Swiss banks would be authorized to settle their
long-standing tax evasion disputes with the US by sharing client
information with US authorities, under a draft law presented
Wednesday by the Swiss government.
If parliament passes the bill by July, as planned, it would end a quarrel centering on allegations that Swiss banks aided US tax evaders by helping them hide untaxed deposits abroad.
"The urgency is due to the fact that the United States is unprepared to wait any longer with settling past business of Swiss banks," the Swiss Finance Ministry said after two years of tough negotiations with Washington.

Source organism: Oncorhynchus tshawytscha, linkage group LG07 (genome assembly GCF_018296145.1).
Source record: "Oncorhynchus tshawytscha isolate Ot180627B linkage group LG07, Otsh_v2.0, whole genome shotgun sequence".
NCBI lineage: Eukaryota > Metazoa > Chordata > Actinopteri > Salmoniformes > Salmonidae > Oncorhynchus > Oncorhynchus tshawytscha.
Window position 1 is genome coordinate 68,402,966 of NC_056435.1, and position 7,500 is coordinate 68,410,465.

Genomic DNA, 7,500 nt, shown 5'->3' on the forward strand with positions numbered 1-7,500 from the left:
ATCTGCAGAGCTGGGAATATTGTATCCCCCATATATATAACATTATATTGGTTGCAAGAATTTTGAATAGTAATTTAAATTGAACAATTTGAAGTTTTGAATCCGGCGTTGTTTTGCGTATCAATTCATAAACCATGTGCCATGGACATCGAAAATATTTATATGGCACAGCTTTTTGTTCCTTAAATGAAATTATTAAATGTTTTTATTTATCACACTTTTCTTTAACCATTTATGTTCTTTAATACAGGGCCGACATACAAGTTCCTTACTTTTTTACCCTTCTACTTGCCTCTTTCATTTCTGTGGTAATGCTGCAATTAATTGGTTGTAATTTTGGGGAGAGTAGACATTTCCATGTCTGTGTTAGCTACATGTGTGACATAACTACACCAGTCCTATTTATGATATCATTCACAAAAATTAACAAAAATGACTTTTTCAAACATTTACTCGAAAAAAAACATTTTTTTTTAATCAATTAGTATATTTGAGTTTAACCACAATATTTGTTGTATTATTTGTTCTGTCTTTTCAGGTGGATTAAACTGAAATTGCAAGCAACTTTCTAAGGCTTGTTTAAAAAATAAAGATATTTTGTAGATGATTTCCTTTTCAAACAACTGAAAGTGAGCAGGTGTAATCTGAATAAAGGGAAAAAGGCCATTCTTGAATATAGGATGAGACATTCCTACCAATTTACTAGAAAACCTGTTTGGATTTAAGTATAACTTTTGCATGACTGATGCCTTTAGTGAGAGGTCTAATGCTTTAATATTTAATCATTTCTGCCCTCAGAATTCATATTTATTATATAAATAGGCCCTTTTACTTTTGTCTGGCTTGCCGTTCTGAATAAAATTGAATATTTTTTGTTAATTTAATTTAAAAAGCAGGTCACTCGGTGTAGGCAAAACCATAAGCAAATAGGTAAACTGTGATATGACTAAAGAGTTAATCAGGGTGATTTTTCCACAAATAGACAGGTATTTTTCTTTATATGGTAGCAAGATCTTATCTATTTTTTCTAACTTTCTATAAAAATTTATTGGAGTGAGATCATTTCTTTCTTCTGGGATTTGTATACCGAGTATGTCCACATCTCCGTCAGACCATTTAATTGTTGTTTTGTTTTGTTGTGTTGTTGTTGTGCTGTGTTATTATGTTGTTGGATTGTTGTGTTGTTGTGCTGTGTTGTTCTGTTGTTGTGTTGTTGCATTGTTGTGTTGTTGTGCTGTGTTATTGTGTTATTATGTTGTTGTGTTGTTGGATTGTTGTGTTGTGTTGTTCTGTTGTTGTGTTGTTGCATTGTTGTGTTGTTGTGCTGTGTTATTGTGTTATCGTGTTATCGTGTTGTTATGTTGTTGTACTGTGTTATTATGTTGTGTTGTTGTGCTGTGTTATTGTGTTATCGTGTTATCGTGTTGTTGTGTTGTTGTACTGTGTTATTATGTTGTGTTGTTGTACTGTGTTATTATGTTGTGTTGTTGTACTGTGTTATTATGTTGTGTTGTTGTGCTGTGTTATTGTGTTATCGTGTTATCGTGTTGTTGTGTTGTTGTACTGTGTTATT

US authorities had turned up the pressure on around a dozen banks, including Credit Suisse and UBS, in recent years by starting investigations and by arresting bank managers.
Switzerland and the US agreed that banks will be able to avoid criminal prosecution by paying penalties and providing information to US authorities according to US law, Swiss Finance Minister Eveline Widmer-Schlumpf said.
Under the deal, Swiss banks will provide information about business relations with US citizens, as well as about employees involved in such business. Lenders are not allowed to pass on such information under current law.
Banks will not be able to renegotiate any terms of the bilateral deal once they choose to take the US offer and settle out of court.
Widmer-Schlumpf did not disclose the amount of the penalties and said that the US would provide relevant information only once the Swiss parliament passes the bill.
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